November 14, 2019

Navigating the Q3 Social Media Blizzard

Social media—Snapchat, Twitter, Facebook, Instagram, TikTok, and others—is no longer merely sharing the headlines, but, more often than not, making them. The past few weeks have been exceptionally eventful, so it’s important to clarify what has transpired and assess its impact, if any.

The Snapback
Back from the brink, Snapchat reported surprising growth in Q3 2019, closing Q3 with a 13% increase in users and a 50% increase revenue, year-over-year. It remains popular with teens, college students, and the companies trying to reach them.

Where it’s going: We think that Snapchat will continue to see modest growth over the next few quarters, but will eventually come to odds with TikTok, which appeals to a similar audience and provides similar, short-form vertical video content.

What it means: Younger users prefer more diversity in social media apps. While Boomers are reachable almost exclusively on Facebook, Gen Z users are on Instagram, TikTok, Snapchat, WhatsApp, and YouTube. While the Facebook/Instagram duopoly still gets plenty of Gen Z attention, it is not used exclusively as with prior generations.

Twitter Grows … a Spine
Twitter reported healthy growth in Q3 2019: monetizable daily active users were up 17% year-over-year to 145 million, adding six million during the quarter. But the big headline was CEO Jack Dorsey announcing that Twitter would ban political advertising in the run-up to the 2020 election. Social media has, of course, played a controversial role in political and election interference.

Where it’s going: Twitter has set the standard for social media and the role of mainstream social media purveyors in policing the interplay between social media and sponsored political advocacy. Many parties, including its own employees, are calling on Facebook to make a similar move, especially since its collective cross-app audience of 2.4 billion far surpasses Twitter’s audience of 300 million.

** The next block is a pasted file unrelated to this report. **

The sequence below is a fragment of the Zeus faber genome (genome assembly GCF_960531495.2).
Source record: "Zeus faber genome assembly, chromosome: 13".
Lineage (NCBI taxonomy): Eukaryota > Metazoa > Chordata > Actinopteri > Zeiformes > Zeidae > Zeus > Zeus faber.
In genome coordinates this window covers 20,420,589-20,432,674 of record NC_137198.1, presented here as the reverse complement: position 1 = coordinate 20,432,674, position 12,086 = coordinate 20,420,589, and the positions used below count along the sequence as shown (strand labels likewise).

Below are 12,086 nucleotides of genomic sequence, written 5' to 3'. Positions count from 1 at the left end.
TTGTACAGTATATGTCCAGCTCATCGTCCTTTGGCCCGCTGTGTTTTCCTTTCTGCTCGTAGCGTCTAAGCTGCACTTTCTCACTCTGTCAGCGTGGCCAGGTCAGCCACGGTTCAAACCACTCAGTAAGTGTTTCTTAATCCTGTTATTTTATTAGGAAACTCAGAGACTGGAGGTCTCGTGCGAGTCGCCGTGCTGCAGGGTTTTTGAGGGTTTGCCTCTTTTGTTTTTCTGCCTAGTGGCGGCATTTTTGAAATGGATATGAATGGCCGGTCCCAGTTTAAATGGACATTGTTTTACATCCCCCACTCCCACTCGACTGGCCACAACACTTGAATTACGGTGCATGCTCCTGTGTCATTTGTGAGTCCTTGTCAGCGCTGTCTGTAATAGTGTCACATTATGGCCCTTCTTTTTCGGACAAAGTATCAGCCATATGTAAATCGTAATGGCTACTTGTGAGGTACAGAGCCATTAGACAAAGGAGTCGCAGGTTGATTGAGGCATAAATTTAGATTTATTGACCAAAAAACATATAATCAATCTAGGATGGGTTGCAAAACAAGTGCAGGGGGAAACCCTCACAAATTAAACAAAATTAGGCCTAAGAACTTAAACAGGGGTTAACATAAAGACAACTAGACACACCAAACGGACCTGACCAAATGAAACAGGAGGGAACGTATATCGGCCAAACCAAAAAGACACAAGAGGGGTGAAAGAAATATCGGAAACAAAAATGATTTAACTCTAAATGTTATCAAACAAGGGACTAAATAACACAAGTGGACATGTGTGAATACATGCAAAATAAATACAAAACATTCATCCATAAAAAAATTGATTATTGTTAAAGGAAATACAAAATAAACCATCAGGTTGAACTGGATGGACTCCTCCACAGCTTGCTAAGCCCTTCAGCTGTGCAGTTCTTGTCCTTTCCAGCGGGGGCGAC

What it means: Twitter is doubling down on its commitment to be a news site, and the ethical responsibility that comes with that. It may also be trying to position itself against Facebook as more ethical and open, and better at listening to its users.

Caps Lock
In a daring move, Facebook rebranded to a shocking all-caps “FACEBOOK.” Lower-case “Facebook” refers to the Facebook social network site and app. “FACEBOOK” refers to the parent brand that owns social-network Facebook, as well as Instagram, WhatsApp, Oculus, Portal, and the upcoming Libra cryptocurrency. However, surprisingly few people know that FACEBOOK owns these sub-companies, particularly Instagram and WhatsApp. A soon-to-be released TDG report shows that 38% of video streamers age 18-65 know FACEBOOK owns Instagram and 22.5% know it owns WhatsApp.

Where it’s going: In June of 2020, FACEBOOK will start adding “from FACEBOOK” to its subsidiaries’ apps. We believe that, as more users become aware of the connection between these companies, Facebook’s poor reputation will simply spread to the other apps.

What it means: While FACEBOOK says it is working to better educate its users (which we agree is sorely needed), some theorize this is merely an effort to thwart FTC interference. At the least, the move insinuates that FACEBOOK doesn’t want to be accused of being deceptive; at the most, it means that, as these apps are further integrated, the harder they may be to break apart in possible future antitrust regulation.